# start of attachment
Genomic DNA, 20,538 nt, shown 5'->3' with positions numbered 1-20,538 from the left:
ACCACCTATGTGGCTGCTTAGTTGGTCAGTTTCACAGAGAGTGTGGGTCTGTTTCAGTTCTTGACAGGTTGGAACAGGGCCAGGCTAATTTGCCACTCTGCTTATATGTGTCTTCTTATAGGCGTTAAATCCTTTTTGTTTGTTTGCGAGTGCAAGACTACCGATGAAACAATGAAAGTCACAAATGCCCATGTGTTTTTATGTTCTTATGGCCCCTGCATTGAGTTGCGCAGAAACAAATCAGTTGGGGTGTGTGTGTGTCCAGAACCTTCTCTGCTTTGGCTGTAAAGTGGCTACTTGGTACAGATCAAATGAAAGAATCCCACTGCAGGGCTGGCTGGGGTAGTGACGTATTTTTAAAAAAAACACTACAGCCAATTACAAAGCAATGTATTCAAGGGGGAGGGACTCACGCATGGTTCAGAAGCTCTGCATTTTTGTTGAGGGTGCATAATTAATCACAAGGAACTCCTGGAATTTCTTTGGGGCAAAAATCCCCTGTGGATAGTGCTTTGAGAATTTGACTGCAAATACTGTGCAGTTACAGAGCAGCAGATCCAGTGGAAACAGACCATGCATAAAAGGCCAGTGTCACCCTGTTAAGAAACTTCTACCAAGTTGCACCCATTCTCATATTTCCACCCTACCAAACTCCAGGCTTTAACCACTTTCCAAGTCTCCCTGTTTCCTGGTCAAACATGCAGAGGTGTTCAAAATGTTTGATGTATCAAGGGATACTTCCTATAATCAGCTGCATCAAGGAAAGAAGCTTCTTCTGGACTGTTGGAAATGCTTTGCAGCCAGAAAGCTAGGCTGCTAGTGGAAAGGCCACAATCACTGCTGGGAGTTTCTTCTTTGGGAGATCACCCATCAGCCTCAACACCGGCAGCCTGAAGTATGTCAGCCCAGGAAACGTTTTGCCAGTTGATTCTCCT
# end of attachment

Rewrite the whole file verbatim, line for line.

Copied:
Genomic DNA, 20,538 nt, shown 5'->3' with positions numbered 1-20,538 from the left:
ACCACCTATGTGGCTGCTTAGTTGGTCAGTTTCACAGAGAGTGTGGGTCTGTTTCAGTTCTTGACAGGTTGGAACAGGGCCAGGCTAATTTGCCACTCTGCTTATATGTGTCTTCTTATAGGCGTTAAATCCTTTTTGTTTGTTTGCGAGTGCAAGACTACCGATGAAACAATGAAAGTCACAAATGCCCATGTGTTTTTATGTTCTTATGGCCCCTGCATTGAGTTGCGCAGAAACAAATCAGTTGGGGTGTGTGTGTGTCCAGAACCTTCTCTGCTTTGGCTGTAAAGTGGCTACTTGGTACAGATCAAATGAAAGAATCCCACTGCAGGGCTGGCTGGGGTAGTGACGTATTTTTAAAAAAAACACTACAGCCAATTACAAAGCAATGTATTCAAGGGGGAGGGACTCACGCATGGTTCAGAAGCTCTGCATTTTTGTTGAGGGTGCATAATTAATCACAAGGAACTCCTGGAATTTCTTTGGGGCAAAAATCCCCTGTGGATAGTGCTTTGAGAATTTGACTGCAAATACTGTGCAGTTACAGAGCAGCAGATCCAGTGGAAACAGACCATGCATAAAAGGCCAGTGTCACCCTGTTAAGAAACTTCTACCAAGTTGCACCCATTCTCATATTTCCACCCTACCAAACTCCAGGCTTTAACCACTTTCCAAGTCTCCCTGTTTCCTGGTCAAACATGCAGAGGTGTTCAAAATGTTTGATGTATCAAGGGATACTTCCTATAATCAGCTGCATCAAGGAAAGAAGCTTCTTCTGGACTGTTGGAAATGCTTTGCAGCCAGAAAGCTAGGCTGCTAGTGGAAAGGCCACAATCACTGCTGGGAGTTTCTTCTTTGGGAGATCACCCATCAGCCTCAACACCGGCAGCCTGAAGTATGTCAGCCCAGGAAACGTTTTGCCAGTTGATTCTCCT